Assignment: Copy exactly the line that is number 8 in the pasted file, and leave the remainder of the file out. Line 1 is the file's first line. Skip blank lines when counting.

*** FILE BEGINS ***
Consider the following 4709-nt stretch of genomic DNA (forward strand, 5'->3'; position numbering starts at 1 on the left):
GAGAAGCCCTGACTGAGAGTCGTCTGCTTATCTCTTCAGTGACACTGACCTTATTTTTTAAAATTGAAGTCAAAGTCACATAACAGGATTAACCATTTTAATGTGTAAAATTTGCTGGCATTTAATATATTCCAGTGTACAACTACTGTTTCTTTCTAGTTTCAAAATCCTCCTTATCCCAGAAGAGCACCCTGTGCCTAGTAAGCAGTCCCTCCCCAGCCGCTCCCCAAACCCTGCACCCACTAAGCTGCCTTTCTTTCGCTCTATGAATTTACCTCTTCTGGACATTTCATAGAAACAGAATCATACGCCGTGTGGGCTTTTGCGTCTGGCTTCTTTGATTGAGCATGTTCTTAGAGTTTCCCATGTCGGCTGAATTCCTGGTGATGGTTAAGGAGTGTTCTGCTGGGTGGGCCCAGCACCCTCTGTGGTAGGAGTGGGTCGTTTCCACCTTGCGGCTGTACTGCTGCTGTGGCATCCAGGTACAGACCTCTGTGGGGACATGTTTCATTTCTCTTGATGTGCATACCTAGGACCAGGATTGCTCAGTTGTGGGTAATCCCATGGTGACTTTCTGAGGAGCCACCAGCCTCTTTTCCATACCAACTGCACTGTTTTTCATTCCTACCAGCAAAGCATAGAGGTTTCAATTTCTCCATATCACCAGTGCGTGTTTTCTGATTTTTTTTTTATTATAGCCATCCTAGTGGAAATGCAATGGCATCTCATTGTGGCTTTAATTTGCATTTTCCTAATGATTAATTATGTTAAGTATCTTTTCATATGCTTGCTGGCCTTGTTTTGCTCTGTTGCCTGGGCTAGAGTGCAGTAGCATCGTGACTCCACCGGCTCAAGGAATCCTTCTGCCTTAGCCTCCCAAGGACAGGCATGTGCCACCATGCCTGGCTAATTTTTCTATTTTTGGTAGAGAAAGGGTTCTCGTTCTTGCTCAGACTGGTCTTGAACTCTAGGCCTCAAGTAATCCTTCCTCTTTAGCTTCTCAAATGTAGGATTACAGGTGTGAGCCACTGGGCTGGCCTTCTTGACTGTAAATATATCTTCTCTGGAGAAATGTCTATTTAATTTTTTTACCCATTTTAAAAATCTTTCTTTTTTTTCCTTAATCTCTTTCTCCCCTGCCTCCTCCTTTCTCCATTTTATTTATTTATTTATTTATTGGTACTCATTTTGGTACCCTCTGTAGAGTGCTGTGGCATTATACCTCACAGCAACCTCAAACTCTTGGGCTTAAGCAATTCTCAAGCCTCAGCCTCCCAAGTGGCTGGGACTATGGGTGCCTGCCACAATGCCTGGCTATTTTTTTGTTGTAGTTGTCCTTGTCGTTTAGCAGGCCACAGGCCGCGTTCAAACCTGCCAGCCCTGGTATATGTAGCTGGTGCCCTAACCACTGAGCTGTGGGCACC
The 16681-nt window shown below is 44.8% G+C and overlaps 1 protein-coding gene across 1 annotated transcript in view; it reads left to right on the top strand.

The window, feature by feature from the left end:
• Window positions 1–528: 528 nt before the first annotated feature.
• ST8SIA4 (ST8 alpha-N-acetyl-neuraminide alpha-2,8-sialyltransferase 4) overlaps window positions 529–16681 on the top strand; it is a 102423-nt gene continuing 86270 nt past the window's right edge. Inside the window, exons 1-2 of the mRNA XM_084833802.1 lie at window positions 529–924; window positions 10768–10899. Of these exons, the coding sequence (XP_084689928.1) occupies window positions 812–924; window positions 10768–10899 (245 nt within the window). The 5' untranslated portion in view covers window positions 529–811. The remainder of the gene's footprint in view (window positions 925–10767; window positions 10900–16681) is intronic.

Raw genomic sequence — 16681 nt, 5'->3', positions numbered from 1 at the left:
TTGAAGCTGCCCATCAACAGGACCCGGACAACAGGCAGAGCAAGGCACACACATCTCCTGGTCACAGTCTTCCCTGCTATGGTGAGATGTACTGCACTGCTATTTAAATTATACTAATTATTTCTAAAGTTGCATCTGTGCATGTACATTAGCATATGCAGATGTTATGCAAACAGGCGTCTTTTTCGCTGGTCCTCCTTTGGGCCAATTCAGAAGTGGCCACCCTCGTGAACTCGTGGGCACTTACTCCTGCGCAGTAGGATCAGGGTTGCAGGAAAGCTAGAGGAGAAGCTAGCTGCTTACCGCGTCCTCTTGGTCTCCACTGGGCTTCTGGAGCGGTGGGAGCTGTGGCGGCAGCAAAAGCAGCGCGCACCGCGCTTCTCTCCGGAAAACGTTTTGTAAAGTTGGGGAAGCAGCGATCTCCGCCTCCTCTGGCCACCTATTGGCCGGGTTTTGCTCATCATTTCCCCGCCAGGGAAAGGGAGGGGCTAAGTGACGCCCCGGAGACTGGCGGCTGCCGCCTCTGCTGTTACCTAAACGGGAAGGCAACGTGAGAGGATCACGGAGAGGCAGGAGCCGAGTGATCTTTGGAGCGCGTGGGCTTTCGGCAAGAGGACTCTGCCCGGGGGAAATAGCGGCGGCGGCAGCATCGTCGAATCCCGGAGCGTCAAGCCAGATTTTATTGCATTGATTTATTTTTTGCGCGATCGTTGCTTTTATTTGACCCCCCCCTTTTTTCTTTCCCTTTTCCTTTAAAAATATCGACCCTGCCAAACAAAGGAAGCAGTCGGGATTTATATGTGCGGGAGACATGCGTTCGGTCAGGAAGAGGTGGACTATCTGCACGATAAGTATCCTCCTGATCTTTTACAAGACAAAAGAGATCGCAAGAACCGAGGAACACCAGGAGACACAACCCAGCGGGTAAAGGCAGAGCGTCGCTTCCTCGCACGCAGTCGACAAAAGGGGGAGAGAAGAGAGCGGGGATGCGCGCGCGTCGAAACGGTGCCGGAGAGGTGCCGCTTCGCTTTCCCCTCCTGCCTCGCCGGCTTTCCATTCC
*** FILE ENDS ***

TTGAAGCTGCCCATCAACAGGACCCGGACAACAGGCAGAGCAAGGCACACACATCTCCTGGTCACAGTCTTCCCTGCTATGGTGAGATGTACTGCACTGCTATTTAAATTATACTAATTATTTCTAAAGTTGCATCTGTGCATGTACATTAGCATATGCAGATGTTATGCAAACAGGCGTCTTTTTCGCTGGTCCTCCTTTGGGCCAATTCAGAAGTGGCCACCCTCGTGAACTCGTGGGCACTTACTCCTGCGCAGTAGGATCAGGGTTGCAGGAAAGCTAGAGGAGAAGCTAGCTGCTTACCGCGTCCTCTTGGTCTCCACTGGGCTTCTGGAGCGGTGGGAGCTGTGGCGGCAGCAAAAGCAGCGCGCACCGCGCTTCTCTCCGGAAAACGTTTTGTAAAGTTGGGGAAGCAGCGATCTCCGCCTCCTCTGGCCACCTATTGGCCGGGTTTTGCTCATCATTTCCCCGCCAGGGAAAGGGAGGGGCTAAGTGACGCCCCGGAGACTGGCGGCTGCCGCCTCTGCTGTTACCTAAACGGGAAGGCAACGTGAGAGGATCACGGAGAGGCAGGAGCCGAGTGATCTTTGGAGCGCGTGGGCTTTCGGCAAGAGGACTCTGCCCGGGGGAAATAGCGGCGGCGGCAGCATCGTCGAATCCCGGAGCGTCAAGCCAGATTTTATTGCATTGATTTATTTTTTGCGCGATCGTTGCTTTTATTTGACCCCCCCCTTTTTTCTTTCCCTTTTCCTTTAAAAATATCGACCCTGCCAAACAAAGGAAGCAGTCGGGATTTATATGTGCGGGAGACATGCGTTCGGTCAGGAAGAGGTGGACTATCTGCACGATAAGTATCCTCCTGATCTTTTACAAGACAAAAGAGATCGCAAGAACCGAGGAACACCAGGAGACACAACCCAGCGGGTAAAGGCAGAGCGTCGCTTCCTCGCACGCAGTCGACAAAAGGGGGAGAGAAGAGAGCGGGGATGCGCGCGCGTCGAAACGGTGCCGGAGAGGTGCCGCTTCGCTTTCCCCTCCTGCCTCGCCGGCTTTCCATTCC